Casting the Spell: Fairy Tales in Novel Form

Book Links July 2008 (vol. 17, no. 6)

By Terrell A. Young and Barbara A. Ward

These enchanting novels based on fairy tales will have teens and tweens asking for more.

Upper elementary school through high school

Fairy tales have long enchanted listeners and readers. Today’s tweens and teens are able to savor fairy-tale novels that are much more complicated than the original stories. Novelized fairy tales allow authors to draw from familiar stories and create complex plots featuring multidimensional characters. These well-rounded characters and intricate story lines offer the same satisfactions as the original tales, but at a deeper level. As authors Gail Carson Levine, Donna Jo Napoli, Shannon Hale, Robin McKinley, and others provide a fresh take on old tales, they maintain a sense of the original story but with new twists. Below is a recommended list of recent novelized versions of classic fairy tales.

Beauty and the Beast

Besides the titles below, other adaptations of Beauty and the Beast include Robin McKinley’s Rose Daughter (Greenwillow, 1997) and Beauty (Harper & Row, 1978).

Beast. By Donna Jo Napoli. 2000. 272p. Simon Pulse, paper, $6.99 (9780689870057). Also available in an audio edition from Recorded Books.

Gr. 7–10. This first-person retelling begins in Persia and moves to India and eventually France, where the beast, a proud prince named Orasmy, settles in a deserted, supposedly haunted castle. Napoli infuses her tale with flavors of ancient Islamic culture and religion.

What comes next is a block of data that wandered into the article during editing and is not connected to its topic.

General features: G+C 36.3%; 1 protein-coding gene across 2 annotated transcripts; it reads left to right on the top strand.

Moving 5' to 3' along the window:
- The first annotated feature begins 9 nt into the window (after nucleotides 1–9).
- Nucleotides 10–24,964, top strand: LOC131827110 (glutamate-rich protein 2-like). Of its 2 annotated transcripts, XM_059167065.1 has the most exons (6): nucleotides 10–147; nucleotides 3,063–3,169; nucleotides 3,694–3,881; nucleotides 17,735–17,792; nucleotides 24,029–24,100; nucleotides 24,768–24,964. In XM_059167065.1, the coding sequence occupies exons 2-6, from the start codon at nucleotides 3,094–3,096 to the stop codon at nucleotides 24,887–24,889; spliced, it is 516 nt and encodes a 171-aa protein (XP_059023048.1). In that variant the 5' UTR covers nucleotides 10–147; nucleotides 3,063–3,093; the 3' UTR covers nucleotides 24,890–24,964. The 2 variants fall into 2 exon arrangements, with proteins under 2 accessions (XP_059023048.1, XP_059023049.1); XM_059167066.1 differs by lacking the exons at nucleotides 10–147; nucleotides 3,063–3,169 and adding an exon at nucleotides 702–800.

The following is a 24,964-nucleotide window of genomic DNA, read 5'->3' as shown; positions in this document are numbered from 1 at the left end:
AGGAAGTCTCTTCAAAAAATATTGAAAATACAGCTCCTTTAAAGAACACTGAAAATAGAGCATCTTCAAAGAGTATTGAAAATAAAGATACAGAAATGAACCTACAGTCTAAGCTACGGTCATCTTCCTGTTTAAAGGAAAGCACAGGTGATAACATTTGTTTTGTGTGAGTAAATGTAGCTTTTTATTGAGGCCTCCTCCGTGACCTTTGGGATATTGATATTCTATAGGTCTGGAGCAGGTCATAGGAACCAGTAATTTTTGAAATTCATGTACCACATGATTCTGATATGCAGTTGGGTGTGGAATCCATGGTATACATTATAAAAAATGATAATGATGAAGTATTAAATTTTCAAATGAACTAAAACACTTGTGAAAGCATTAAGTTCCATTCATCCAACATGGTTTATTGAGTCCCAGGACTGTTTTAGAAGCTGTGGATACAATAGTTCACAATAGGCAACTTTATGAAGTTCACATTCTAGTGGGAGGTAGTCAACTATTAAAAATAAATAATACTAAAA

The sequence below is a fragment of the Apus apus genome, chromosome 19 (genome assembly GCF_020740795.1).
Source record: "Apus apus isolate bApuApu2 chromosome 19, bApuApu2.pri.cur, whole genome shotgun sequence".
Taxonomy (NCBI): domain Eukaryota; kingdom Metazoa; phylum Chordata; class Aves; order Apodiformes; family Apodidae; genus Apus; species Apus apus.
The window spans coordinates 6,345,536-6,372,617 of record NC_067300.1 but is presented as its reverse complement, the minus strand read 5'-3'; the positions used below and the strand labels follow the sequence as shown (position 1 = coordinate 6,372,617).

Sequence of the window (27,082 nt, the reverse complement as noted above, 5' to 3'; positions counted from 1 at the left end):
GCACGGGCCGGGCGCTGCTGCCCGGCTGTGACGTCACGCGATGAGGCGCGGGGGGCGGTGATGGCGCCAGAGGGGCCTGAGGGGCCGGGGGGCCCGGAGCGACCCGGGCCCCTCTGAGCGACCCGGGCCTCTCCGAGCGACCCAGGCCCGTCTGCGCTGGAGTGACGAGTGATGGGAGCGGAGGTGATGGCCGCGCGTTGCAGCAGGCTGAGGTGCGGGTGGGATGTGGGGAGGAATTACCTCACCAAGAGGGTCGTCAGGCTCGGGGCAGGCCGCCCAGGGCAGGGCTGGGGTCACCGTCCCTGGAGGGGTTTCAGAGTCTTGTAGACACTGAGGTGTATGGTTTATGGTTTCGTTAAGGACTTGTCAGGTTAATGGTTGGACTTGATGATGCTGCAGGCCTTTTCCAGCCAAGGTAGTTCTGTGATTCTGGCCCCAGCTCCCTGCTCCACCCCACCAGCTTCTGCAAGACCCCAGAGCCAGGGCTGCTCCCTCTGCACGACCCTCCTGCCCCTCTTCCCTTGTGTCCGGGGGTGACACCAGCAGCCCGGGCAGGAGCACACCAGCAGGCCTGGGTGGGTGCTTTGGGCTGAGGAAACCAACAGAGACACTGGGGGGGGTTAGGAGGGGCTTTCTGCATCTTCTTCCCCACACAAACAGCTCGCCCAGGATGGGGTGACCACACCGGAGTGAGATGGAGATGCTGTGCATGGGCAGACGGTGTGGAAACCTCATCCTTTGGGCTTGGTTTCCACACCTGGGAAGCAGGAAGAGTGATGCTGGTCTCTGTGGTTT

Beastly. By Alex Flinn. 2007. 320p. HarperTeen, $16.99 (9780060874162); paper, $6.99 (9780060874186).

Gr. 7–10. Among the ruling class at his New York high school, Kyle is far from beastly when viewed from without, but his attitude is an entirely different matter. Kyle gets his comeuppance from a goth girl after he humiliates her at the school dance and earns her curses. This delicious tale with its modern urban setting will have appeal for boys as well as girls.


Fans of the Cinderella retellings below will also enjoy Margaret Peterson Haddix’s Just Ella (Simon & Schuster, 1999), Gail Carson Levine’s Ella Enchanted (HarperCollins, 1997), and Gregory Maguire’s Confessions of an Ugly Stepsister (Morrow, 1999).

Bella at Midnight. By Diane Stanley. 2006. 288p. HarperCollins, $15.99 (9780060775735); HarperTrophy, paper, $6.99 (9780060775759).

Gr. 5–8. In this intriguing take on the Cinderella story, Bella grows up in a peasant’s village not knowing she is of high-born blood. As a child she is close to Prince Julian, but as time passes, their vastly different life stations cause them to draw apart. When a plot comes to light that threatens Julian’s life, Bella must try to save him.

Bound. By Donna Jo Napoli. 2004. 192p. Atheneum, $16.95 (9780689861758); Simon Pulse, paper, $6.99 (9780689861789).

Gr. 6–12. Drawing from traditional Chinese Cinderella stories, Napoli sets this tale in a small village during China’s Ming period. Since her beloved father’s death, Xing Xing has become “hardly more than a slave,” serving her acrimonious stepmother and stepsister, Wei Ping, whose botched foot binding has left her perilously unwell. A dangerous trip in search of medicine for Wei Ping brings Xing Xing into the wider world, but she returns to find home more treacherous than before.

Cinderella (As if You Didn’t Already Know the Story). By Barbara Ensor. 2006. 128p. Random/Schwartz & Wade, $12.95 (9780375836206).